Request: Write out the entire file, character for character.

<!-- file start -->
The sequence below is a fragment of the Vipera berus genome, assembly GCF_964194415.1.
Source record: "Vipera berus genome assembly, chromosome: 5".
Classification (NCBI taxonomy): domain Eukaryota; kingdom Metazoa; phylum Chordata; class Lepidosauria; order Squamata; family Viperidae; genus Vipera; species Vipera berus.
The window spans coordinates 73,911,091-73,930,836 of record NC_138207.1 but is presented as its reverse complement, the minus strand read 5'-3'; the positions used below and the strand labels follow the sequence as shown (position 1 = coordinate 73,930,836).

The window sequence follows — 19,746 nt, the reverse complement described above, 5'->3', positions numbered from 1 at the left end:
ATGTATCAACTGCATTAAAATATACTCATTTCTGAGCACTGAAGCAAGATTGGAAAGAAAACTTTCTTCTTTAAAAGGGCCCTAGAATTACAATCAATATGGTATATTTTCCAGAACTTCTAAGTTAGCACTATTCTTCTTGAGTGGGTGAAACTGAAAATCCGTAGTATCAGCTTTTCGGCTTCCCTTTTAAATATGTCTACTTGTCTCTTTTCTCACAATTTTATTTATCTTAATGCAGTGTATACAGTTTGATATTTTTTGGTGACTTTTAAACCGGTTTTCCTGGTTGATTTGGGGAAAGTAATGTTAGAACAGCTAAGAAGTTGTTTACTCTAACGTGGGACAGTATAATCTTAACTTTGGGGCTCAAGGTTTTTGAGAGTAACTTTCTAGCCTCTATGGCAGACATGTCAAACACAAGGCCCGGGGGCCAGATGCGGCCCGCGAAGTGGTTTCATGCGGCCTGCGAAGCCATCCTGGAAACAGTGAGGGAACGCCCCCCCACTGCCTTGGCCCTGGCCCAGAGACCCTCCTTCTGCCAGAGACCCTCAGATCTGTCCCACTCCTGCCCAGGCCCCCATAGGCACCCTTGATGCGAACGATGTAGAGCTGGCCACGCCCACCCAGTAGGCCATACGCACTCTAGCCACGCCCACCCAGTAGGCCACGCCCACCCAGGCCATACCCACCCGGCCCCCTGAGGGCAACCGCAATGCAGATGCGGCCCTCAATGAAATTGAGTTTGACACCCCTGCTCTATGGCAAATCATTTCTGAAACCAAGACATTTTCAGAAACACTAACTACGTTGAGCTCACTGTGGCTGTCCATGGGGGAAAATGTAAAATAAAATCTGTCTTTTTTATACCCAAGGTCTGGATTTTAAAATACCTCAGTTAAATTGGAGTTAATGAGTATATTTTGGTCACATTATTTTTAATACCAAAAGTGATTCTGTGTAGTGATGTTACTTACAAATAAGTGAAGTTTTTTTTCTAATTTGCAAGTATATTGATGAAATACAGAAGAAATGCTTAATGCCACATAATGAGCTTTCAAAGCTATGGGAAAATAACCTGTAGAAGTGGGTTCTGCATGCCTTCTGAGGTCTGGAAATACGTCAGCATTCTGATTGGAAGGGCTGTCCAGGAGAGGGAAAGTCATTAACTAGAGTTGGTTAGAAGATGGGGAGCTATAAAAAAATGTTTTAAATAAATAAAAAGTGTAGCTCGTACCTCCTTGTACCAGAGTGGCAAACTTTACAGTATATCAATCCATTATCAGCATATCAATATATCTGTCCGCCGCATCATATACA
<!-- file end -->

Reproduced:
The sequence below is a fragment of the Vipera berus genome, assembly GCF_964194415.1.
Source record: "Vipera berus genome assembly, chromosome: 5".
Classification (NCBI taxonomy): domain Eukaryota; kingdom Metazoa; phylum Chordata; class Lepidosauria; order Squamata; family Viperidae; genus Vipera; species Vipera berus.
The window spans coordinates 73,911,091-73,930,836 of record NC_138207.1 but is presented as its reverse complement, the minus strand read 5'-3'; the positions used below and the strand labels follow the sequence as shown (position 1 = coordinate 73,930,836).

The window sequence follows — 19,746 nt, the reverse complement described above, 5'->3', positions numbered from 1 at the left end:
ATGTATCAACTGCATTAAAATATACTCATTTCTGAGCACTGAAGCAAGATTGGAAAGAAAACTTTCTTCTTTAAAAGGGCCCTAGAATTACAATCAATATGGTATATTTTCCAGAACTTCTAAGTTAGCACTATTCTTCTTGAGTGGGTGAAACTGAAAATCCGTAGTATCAGCTTTTCGGCTTCCCTTTTAAATATGTCTACTTGTCTCTTTTCTCACAATTTTATTTATCTTAATGCAGTGTATACAGTTTGATATTTTTTGGTGACTTTTAAACCGGTTTTCCTGGTTGATTTGGGGAAAGTAATGTTAGAACAGCTAAGAAGTTGTTTACTCTAACGTGGGACAGTATAATCTTAACTTTGGGGCTCAAGGTTTTTGAGAGTAACTTTCTAGCCTCTATGGCAGACATGTCAAACACAAGGCCCGGGGGCCAGATGCGGCCCGCGAAGTGGTTTCATGCGGCCTGCGAAGCCATCCTGGAAACAGTGAGGGAACGCCCCCCCACTGCCTTGGCCCTGGCCCAGAGACCCTCCTTCTGCCAGAGACCCTCAGATCTGTCCCACTCCTGCCCAGGCCCCCATAGGCACCCTTGATGCGAACGATGTAGAGCTGGCCACGCCCACCCAGTAGGCCATACGCACTCTAGCCACGCCCACCCAGTAGGCCACGCCCACCCAGGCCATACCCACCCGGCCCCCTGAGGGCAACCGCAATGCAGATGCGGCCCTCAATGAAATTGAGTTTGACACCCCTGCTCTATGGCAAATCATTTCTGAAACCAAGACATTTTCAGAAACACTAACTACGTTGAGCTCACTGTGGCTGTCCATGGGGGAAAATGTAAAATAAAATCTGTCTTTTTTATACCCAAGGTCTGGATTTTAAAATACCTCAGTTAAATTGGAGTTAATGAGTATATTTTGGTCACATTATTTTTAATACCAAAAGTGATTCTGTGTAGTGATGTTACTTACAAATAAGTGAAGTTTTTTTTCTAATTTGCAAGTATATTGATGAAATACAGAAGAAATGCTTAATGCCACATAATGAGCTTTCAAAGCTATGGGAAAATAACCTGTAGAAGTGGGTTCTGCATGCCTTCTGAGGTCTGGAAATACGTCAGCATTCTGATTGGAAGGGCTGTCCAGGAGAGGGAAAGTCATTAACTAGAGTTGGTTAGAAGATGGGGAGCTATAAAAAAATGTTTTAAATAAATAAAAAGTGTAGCTCGTACCTCCTTGTACCAGAGTGGCAAACTTTACAGTATATCAATCCATTATCAGCATATCAATATATCTGTCCGCCGCATCATATACA